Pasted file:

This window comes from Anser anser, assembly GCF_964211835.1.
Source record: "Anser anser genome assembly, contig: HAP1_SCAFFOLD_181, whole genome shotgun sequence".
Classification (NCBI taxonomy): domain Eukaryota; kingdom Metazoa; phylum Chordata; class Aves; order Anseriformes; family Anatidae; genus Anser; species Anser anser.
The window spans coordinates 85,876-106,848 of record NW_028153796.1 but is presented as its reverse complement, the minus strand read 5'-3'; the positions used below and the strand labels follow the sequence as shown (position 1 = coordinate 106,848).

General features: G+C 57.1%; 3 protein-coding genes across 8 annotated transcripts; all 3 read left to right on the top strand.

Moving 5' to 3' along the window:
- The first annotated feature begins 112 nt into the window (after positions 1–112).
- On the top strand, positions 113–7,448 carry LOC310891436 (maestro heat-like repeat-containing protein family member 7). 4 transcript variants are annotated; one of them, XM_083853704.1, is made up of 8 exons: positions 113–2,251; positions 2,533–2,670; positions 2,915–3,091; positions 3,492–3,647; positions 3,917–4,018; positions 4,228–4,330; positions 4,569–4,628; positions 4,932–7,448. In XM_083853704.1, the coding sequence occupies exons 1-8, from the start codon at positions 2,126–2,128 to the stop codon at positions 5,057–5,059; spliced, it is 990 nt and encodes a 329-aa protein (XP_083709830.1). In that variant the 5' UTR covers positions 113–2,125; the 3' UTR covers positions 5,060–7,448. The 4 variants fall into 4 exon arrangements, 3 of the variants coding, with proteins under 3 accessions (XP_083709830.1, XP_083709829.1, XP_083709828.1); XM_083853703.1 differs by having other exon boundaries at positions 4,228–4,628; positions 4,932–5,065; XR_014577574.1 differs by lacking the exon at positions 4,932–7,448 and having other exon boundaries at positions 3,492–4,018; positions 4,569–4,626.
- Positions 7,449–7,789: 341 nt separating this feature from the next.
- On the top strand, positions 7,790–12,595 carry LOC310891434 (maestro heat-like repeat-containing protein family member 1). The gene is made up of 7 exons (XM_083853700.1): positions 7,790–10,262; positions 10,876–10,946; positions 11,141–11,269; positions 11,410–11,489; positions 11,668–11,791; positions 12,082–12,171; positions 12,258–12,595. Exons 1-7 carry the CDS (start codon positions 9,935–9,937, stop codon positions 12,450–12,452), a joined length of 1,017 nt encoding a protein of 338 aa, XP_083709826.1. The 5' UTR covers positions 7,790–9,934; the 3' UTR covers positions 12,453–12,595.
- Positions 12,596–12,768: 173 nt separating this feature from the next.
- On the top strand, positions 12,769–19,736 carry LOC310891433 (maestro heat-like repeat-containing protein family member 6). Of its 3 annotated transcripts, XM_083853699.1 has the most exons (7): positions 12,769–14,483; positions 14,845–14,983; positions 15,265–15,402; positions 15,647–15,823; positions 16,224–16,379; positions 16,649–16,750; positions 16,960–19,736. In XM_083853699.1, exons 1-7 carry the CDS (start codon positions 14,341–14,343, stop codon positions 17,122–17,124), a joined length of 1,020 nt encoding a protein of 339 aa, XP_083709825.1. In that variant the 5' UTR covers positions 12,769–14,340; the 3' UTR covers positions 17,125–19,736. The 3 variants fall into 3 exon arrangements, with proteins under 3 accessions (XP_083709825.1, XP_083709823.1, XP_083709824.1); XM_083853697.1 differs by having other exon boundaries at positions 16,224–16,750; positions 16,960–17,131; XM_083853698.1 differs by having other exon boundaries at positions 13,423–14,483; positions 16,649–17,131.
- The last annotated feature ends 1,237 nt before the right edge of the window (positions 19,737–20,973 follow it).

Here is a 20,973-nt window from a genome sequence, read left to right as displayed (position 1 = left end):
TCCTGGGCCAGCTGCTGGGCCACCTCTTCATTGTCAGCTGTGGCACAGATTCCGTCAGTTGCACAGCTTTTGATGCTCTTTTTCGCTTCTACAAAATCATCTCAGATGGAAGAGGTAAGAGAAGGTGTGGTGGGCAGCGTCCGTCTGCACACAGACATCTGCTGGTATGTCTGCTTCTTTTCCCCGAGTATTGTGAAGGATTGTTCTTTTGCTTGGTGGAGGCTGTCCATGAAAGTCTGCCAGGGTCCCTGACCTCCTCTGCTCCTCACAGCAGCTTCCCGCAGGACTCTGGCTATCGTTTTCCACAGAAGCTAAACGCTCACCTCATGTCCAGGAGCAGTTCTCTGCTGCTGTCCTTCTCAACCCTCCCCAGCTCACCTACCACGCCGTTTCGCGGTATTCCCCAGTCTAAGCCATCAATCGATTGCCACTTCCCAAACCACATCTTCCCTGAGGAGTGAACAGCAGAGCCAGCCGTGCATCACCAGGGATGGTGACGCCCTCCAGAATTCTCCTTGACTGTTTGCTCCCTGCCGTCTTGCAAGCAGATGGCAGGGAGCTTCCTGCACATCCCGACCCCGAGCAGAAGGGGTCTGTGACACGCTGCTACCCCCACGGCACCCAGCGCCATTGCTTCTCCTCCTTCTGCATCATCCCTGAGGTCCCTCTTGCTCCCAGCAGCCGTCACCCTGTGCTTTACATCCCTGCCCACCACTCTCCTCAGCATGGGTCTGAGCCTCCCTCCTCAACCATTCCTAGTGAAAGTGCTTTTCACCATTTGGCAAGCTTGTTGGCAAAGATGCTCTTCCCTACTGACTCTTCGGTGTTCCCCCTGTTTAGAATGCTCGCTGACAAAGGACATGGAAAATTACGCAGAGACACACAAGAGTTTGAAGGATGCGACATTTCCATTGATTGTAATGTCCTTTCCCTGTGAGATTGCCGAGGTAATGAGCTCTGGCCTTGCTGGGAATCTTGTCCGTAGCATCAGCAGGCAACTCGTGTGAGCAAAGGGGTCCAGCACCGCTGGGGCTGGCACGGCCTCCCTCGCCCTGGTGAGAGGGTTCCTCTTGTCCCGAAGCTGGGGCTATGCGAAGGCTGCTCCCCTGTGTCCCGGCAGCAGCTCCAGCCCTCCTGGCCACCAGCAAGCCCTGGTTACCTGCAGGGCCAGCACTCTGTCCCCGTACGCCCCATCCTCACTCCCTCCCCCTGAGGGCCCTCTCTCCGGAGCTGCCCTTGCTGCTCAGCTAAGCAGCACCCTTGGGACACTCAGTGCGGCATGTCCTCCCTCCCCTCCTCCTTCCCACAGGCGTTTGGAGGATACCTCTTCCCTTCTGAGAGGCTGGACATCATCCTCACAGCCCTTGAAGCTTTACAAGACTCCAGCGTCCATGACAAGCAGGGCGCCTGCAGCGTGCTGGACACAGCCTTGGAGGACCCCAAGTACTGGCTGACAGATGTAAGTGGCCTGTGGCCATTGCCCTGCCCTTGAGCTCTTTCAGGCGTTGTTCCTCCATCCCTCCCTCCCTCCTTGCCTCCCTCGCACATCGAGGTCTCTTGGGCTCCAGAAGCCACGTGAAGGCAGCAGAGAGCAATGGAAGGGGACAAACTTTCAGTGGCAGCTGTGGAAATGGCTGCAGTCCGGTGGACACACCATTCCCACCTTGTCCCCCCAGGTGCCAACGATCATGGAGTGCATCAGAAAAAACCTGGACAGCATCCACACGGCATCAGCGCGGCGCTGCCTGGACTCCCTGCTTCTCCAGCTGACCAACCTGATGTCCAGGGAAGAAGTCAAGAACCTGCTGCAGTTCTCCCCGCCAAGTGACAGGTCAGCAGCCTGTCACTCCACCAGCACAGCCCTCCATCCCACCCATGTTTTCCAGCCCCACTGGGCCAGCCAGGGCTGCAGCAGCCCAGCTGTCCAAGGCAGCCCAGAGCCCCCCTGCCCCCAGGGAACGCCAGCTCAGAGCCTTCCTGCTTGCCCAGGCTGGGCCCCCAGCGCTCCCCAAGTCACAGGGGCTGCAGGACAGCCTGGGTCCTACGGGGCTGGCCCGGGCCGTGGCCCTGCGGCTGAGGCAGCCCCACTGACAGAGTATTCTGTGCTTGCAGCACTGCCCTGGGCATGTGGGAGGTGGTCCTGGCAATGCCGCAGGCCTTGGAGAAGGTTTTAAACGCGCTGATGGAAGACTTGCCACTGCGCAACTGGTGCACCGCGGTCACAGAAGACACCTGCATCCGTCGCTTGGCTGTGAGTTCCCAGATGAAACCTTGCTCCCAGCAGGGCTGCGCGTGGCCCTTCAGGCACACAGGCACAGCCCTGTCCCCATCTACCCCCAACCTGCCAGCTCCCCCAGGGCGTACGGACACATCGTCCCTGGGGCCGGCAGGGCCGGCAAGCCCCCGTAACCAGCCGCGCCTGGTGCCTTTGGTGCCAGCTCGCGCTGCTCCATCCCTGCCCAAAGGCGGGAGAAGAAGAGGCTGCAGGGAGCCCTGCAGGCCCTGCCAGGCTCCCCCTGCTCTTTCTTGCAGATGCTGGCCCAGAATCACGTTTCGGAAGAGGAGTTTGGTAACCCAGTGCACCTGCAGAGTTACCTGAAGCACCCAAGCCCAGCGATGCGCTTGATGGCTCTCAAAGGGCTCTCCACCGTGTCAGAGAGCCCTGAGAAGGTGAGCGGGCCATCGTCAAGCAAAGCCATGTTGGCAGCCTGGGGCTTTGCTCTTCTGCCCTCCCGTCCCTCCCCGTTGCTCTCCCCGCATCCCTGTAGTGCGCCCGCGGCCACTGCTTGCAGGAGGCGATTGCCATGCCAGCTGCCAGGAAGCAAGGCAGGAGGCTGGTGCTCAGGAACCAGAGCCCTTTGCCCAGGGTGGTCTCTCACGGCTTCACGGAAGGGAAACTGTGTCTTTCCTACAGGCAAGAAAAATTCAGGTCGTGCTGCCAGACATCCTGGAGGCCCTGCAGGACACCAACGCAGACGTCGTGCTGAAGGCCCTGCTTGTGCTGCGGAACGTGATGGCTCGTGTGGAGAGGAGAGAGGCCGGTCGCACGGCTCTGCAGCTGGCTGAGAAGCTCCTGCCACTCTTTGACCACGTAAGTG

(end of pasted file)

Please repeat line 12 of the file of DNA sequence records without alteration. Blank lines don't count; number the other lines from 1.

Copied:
- On the top strand, positions 12,769–19,736 carry LOC310891433 (maestro heat-like repeat-containing protein family member 6). Of its 3 annotated transcripts, XM_083853699.1 has the most exons (7): positions 12,769–14,483; positions 14,845–14,983; positions 15,265–15,402; positions 15,647–15,823; positions 16,224–16,379; positions 16,649–16,750; positions 16,960–19,736. In XM_083853699.1, exons 1-7 carry the CDS (start codon positions 14,341–14,343, stop codon positions 17,122–17,124), a joined length of 1,020 nt encoding a protein of 339 aa, XP_083709825.1. In that variant the 5' UTR covers positions 12,769–14,340; the 3' UTR covers positions 17,125–19,736. The 3 variants fall into 3 exon arrangements, with proteins under 3 accessions (XP_083709825.1, XP_083709823.1, XP_083709824.1); XM_083853697.1 differs by having other exon boundaries at positions 16,224–16,750; positions 16,960–17,131; XM_083853698.1 differs by having other exon boundaries at positions 13,423–14,483; positions 16,649–17,131.